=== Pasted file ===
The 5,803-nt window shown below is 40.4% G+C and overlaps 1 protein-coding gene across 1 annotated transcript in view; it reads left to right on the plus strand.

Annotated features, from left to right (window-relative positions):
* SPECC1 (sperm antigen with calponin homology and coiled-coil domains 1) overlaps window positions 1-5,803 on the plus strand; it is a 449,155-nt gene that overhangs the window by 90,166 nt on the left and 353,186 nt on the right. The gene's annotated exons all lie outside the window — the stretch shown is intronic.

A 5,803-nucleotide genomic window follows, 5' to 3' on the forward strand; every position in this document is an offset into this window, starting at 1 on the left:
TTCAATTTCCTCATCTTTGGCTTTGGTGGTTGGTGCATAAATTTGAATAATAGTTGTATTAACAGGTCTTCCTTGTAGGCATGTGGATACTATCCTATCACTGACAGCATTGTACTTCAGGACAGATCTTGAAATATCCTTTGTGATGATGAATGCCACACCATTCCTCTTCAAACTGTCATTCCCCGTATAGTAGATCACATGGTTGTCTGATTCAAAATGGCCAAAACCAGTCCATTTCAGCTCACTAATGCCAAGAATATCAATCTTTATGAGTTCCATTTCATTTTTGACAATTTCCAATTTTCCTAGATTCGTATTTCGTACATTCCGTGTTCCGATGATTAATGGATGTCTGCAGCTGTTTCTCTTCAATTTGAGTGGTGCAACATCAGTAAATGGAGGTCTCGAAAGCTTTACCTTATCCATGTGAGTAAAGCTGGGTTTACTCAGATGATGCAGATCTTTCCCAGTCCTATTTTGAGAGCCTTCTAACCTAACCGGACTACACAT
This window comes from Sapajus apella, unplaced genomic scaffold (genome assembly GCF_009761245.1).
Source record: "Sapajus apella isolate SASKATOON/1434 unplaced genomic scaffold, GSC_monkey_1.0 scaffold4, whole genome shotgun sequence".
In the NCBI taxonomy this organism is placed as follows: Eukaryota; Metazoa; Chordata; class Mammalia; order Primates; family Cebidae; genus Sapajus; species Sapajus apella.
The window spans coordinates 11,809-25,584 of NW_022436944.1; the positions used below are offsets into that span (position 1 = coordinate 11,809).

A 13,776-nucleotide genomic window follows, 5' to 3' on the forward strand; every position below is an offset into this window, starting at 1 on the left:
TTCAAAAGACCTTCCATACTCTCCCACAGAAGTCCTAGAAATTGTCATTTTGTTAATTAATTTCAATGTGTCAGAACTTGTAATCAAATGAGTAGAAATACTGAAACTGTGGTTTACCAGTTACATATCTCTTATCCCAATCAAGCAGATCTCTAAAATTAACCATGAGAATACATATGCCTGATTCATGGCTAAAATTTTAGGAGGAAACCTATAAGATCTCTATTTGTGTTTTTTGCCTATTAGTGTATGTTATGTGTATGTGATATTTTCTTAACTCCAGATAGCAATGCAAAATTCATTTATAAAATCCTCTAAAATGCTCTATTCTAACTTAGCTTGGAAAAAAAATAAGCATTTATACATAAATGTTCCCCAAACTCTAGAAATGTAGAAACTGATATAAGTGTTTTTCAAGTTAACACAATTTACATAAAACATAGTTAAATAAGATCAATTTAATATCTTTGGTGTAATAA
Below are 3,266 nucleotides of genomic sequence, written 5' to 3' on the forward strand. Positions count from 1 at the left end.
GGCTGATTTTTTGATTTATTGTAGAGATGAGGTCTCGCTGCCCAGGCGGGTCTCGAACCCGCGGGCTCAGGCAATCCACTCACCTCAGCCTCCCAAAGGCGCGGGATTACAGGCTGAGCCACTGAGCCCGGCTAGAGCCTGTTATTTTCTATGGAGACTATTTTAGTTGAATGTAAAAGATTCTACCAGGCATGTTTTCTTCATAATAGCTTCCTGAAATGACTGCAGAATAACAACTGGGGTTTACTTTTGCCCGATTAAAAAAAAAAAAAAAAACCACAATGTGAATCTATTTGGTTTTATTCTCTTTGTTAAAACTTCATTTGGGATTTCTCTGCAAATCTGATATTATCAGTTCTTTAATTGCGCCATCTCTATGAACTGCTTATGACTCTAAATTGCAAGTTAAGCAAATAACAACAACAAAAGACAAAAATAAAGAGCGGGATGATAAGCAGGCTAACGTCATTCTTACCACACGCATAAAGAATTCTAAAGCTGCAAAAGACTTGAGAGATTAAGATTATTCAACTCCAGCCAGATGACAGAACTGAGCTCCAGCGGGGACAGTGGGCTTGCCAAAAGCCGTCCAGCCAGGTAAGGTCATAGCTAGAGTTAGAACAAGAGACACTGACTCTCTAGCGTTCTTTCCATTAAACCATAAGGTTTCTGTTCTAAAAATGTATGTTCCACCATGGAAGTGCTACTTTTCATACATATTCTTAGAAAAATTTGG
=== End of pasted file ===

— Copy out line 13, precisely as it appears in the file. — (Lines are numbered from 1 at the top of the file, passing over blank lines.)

GGCTGATTTTTTGATTTATTGTAGAGATGAGGTCTCGCTGCCCAGGCGGGTCTCGAACCCGCGGGCTCAGGCAATCCACTCACCTCAGCCTCCCAAAGGCGCGGGATTACAGGCTGAGCCACTGAGCCCGGCTAGAGCCTGTTATTTTCTATGGAGACTATTTTAGTTGAATGTAAAAGATTCTACCAGGCATGTTTTCTTCATAATAGCTTCCTGAAATGACTGCAGAATAACAACTGGGGTTTACTTTTGCCCGATTAAAAAAAAAAAAAAAAACCACAATGTGAATCTATTTGGTTTTATTCTCTTTGTTAAAACTTCATTTGGGATTTCTCTGCAAATCTGATATTATCAGTTCTTTAATTGCGCCATCTCTATGAACTGCTTATGACTCTAAATTGCAAGTTAAGCAAATAACAACAACAAAAGACAAAAATAAAGAGCGGGATGATAAGCAGGCTAACGTCATTCTTACCACACGCATAAAGAATTCTAAAGCTGCAAAAGACTTGAGAGATTAAGATTATTCAACTCCAGCCAGATGACAGAACTGAGCTCCAGCGGGGACAGTGGGCTTGCCAAAAGCCGTCCAGCCAGGTAAGGTCATAGCTAGAGTTAGAACAAGAGACACTGACTCTCTAGCGTTCTTTCCATTAAACCATAAGGTTTCTGTTCTAAAAATGTATGTTCCACCATGGAAGTGCTACTTTTCATACATATTCTTAGAAAAATTTGG